WORKS: String Quartet in F; String Quartet in D; String Quartet No. 2
PERFORMER: Sorrel Quartet
CATALOGUE NO: CHAN 9664
Britten’s quartets are like steps on the journey of a life, and as the end of that trail itself becomes history – the Third Quartet already has 20th-century classic status – so our interest turns to earlier milestones such as the D major Quartet of 1931.
Released in 1975 with the composer’s apologies for its madrigalian counterpoint, it’s adventurous in scope, and close in motivic coherence to the Op. 1 Sinfonietta. Motivic writing does not, in this piece, add up to the kind of sonata-form unity that welds a single entity from manifold parts. Even so, in its finely textured reading, the Sorrel imbues the score with the kind of purposeful direction that in the Second Quartet, no less scrupulously played, is the very fibre of the music.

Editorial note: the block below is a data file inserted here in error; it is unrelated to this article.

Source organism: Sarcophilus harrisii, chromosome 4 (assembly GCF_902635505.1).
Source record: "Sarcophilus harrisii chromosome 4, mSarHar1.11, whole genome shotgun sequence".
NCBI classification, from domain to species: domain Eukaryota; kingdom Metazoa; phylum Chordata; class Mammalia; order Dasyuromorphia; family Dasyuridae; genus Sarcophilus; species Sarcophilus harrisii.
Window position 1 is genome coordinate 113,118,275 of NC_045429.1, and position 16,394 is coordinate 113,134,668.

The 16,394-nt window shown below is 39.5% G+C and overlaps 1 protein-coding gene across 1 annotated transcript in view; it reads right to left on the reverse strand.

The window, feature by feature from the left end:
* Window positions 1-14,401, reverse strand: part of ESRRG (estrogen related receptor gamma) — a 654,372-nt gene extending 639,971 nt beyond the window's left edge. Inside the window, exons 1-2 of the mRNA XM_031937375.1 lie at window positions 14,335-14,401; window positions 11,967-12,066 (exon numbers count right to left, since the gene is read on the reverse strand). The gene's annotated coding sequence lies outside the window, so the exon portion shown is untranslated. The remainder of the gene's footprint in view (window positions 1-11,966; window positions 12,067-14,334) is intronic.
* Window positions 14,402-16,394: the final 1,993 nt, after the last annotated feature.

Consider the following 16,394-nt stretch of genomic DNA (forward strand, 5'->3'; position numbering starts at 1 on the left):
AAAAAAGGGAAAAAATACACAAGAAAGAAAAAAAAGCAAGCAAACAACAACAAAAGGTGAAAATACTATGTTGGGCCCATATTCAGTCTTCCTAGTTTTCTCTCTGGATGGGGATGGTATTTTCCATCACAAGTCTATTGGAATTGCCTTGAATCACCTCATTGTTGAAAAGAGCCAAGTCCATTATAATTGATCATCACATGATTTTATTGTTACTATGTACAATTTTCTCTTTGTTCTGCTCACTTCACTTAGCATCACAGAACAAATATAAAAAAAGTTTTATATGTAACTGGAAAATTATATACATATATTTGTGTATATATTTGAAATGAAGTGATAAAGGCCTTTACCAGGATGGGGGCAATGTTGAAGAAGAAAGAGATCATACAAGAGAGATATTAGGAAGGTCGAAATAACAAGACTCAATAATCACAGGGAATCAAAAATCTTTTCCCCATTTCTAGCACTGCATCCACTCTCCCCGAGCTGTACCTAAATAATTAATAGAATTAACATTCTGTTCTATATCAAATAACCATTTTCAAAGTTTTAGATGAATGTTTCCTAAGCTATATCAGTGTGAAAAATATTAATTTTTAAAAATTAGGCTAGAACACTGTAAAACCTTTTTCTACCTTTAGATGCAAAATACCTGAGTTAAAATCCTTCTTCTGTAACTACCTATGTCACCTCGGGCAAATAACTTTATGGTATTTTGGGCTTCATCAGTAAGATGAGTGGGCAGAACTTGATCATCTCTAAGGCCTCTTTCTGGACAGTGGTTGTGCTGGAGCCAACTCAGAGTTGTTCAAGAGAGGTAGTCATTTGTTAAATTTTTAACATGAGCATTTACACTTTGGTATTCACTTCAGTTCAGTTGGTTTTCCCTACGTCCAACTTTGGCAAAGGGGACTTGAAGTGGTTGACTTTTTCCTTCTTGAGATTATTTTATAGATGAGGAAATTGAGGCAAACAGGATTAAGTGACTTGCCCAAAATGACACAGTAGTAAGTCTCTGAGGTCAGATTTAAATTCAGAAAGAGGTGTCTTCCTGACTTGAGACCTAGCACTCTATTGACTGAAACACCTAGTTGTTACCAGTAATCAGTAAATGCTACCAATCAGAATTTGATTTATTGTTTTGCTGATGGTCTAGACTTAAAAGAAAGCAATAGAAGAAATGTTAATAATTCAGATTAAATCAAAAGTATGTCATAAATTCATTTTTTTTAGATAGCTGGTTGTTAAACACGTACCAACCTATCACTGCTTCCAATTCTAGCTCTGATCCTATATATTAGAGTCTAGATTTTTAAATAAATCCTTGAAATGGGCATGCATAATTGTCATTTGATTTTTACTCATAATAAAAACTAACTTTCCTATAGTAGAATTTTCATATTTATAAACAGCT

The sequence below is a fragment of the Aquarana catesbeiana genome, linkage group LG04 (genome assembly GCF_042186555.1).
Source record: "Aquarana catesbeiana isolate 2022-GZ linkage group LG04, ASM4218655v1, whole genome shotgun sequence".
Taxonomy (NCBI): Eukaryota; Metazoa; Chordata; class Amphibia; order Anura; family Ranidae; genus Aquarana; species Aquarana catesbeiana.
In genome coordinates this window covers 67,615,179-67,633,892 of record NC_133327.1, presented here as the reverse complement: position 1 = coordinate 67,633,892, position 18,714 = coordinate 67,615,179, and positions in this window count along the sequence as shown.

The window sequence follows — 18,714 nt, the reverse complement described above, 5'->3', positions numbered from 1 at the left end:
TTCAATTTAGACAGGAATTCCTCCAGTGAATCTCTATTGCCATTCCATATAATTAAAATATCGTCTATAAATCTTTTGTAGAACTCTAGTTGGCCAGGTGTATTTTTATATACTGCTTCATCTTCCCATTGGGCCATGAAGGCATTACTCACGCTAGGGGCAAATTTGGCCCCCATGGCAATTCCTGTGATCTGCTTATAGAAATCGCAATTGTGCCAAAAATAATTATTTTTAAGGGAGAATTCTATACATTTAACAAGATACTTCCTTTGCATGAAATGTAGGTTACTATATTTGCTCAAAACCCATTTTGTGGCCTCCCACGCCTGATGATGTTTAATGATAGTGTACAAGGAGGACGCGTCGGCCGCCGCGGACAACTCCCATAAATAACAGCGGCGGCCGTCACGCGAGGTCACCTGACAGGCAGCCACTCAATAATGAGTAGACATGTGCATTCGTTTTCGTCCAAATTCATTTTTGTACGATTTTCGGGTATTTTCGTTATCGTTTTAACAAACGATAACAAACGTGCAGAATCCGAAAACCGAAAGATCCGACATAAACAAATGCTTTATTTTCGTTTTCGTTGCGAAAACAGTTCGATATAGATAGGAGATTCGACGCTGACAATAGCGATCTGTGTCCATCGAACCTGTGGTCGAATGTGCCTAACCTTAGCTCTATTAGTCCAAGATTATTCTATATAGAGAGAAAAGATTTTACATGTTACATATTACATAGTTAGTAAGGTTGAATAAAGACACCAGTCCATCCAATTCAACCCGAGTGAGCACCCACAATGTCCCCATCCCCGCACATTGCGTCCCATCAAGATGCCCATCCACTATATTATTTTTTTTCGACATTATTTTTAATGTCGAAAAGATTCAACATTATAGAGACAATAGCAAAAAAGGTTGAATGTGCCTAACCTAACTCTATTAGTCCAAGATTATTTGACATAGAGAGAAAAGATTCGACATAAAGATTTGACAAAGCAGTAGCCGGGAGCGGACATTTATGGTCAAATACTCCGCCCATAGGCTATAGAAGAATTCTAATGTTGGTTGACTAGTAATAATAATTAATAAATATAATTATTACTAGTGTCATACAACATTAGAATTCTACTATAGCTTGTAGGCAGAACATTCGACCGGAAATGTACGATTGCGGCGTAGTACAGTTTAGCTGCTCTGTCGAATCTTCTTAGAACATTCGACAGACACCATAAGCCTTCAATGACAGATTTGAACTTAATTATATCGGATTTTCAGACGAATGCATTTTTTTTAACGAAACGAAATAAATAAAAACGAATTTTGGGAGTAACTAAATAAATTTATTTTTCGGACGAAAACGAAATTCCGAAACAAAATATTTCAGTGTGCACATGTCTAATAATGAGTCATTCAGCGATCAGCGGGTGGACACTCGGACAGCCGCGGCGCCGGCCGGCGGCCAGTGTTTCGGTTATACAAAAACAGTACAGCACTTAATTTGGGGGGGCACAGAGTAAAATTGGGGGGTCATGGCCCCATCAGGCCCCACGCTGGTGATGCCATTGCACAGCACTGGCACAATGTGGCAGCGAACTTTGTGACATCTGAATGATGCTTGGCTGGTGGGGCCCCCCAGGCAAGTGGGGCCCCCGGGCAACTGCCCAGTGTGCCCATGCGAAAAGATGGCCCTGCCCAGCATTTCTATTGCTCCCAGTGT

The novelty is the F major Quartet, written three years before the D major. Dvorák’s American Quartet inflects its first movement; the finale passes fleetingly, while the scherzo bristles with ostinati. The most interesting movement, the second, is also the shortest. Its opening chords allude to the Debussy String Quartet. Here as elsewhere, the sense of originality is chiefly found in the range of reference, which in itself is astounding for a 15-year-old composer. Nicholas Williams